It was exemplified Sunday night. There was a candlelight vigil at the site where Michael was shot involving several thousand people crowded under a very narrow street, and it was very peaceful, with people lighting candles, and teddy bears, and other remembrances of Michael, and then a couple of blocks away, people were burning down a QuikTrip convenience store and looting several stores up and down that street.
Certainly, some people have used this as an opportunity to commit crimes. The vast majority of people, though, are heartbroken by what’s happened in Ferguson. And the leadership of the community, the comments from the president, are all urging that this — that people try to take a step back and try to take a peaceful look at this.
There are two community meetings tonight both along that line to try to urge caution and peace. And we will see how long that holds once the sun goes down.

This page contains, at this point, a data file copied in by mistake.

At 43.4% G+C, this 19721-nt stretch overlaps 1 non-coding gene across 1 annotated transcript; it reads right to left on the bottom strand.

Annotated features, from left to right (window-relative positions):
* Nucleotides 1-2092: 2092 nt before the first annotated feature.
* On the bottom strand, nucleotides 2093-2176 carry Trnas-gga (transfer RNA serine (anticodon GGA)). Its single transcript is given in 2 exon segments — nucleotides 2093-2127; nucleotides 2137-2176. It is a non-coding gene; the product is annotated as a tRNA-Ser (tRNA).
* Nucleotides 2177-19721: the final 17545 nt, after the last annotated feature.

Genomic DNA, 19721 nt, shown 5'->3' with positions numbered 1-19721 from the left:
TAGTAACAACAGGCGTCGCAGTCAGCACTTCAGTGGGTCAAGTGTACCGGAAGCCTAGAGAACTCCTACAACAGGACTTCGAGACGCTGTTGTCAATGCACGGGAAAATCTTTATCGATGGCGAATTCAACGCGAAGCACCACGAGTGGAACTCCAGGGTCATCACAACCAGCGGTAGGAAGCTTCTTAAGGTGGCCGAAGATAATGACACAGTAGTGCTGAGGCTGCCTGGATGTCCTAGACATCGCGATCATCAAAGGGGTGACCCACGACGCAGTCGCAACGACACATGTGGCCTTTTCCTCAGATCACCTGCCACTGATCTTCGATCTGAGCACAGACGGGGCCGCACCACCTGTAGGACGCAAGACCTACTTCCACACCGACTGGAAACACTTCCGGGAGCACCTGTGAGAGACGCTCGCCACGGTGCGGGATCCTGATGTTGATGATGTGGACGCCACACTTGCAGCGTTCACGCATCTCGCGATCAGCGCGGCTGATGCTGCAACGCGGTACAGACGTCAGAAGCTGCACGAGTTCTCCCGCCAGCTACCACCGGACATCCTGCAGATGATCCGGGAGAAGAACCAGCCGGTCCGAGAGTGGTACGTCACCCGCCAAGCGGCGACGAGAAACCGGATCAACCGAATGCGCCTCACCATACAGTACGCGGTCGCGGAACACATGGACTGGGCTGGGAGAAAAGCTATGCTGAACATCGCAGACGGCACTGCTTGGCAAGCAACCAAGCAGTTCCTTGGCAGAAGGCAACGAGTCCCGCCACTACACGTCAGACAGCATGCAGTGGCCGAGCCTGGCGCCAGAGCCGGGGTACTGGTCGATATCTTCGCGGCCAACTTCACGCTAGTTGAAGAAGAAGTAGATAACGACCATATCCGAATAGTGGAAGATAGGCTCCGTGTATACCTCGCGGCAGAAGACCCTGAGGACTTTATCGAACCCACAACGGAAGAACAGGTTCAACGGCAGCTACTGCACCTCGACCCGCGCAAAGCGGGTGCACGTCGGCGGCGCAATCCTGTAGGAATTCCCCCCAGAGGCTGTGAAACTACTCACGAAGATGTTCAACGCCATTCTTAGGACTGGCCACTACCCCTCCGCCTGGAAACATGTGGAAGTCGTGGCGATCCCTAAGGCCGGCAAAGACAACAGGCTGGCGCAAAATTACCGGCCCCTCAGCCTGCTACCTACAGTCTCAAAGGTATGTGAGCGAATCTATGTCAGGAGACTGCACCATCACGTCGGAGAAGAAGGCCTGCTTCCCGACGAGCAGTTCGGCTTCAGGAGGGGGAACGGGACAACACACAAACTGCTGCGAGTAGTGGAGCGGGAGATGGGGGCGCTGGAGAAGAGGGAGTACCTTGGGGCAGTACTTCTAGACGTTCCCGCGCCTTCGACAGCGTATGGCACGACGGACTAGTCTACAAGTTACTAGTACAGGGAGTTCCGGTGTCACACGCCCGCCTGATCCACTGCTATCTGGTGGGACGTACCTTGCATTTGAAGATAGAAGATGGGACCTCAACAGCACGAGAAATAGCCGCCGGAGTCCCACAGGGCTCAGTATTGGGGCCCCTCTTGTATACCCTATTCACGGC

JUDY WOODRUFF: And just finally, quickly, how does this fit into the history, recent history of racial relations in the Ferguson community over the last several years?
JIM SALTER: Well, Ferguson is a near suburb to Saint Louis. It was once a mostly white, middle-class suburb. As urban sprawl has occurred, it became a mostly black community, with — about 67 percent of the community is black.
There is racial tension there, as there is in much of north Saint Louis County. But most of Ferguson is actually a middle-class community, and there are pockets of poverty. And it’s those pockets of poverty where — are the biggest concerns. That’s where a lot of the police incidents happen, and those are the areas where the outbreaks have occurred.
So it’s a community that has certainly been changing over the years and we will see how that continues to change.
JUDY WOODRUFF: Jim Salter with the Associated Press reporting for us from Saint Louis, we thank you.
JIM SALTER: Thank you.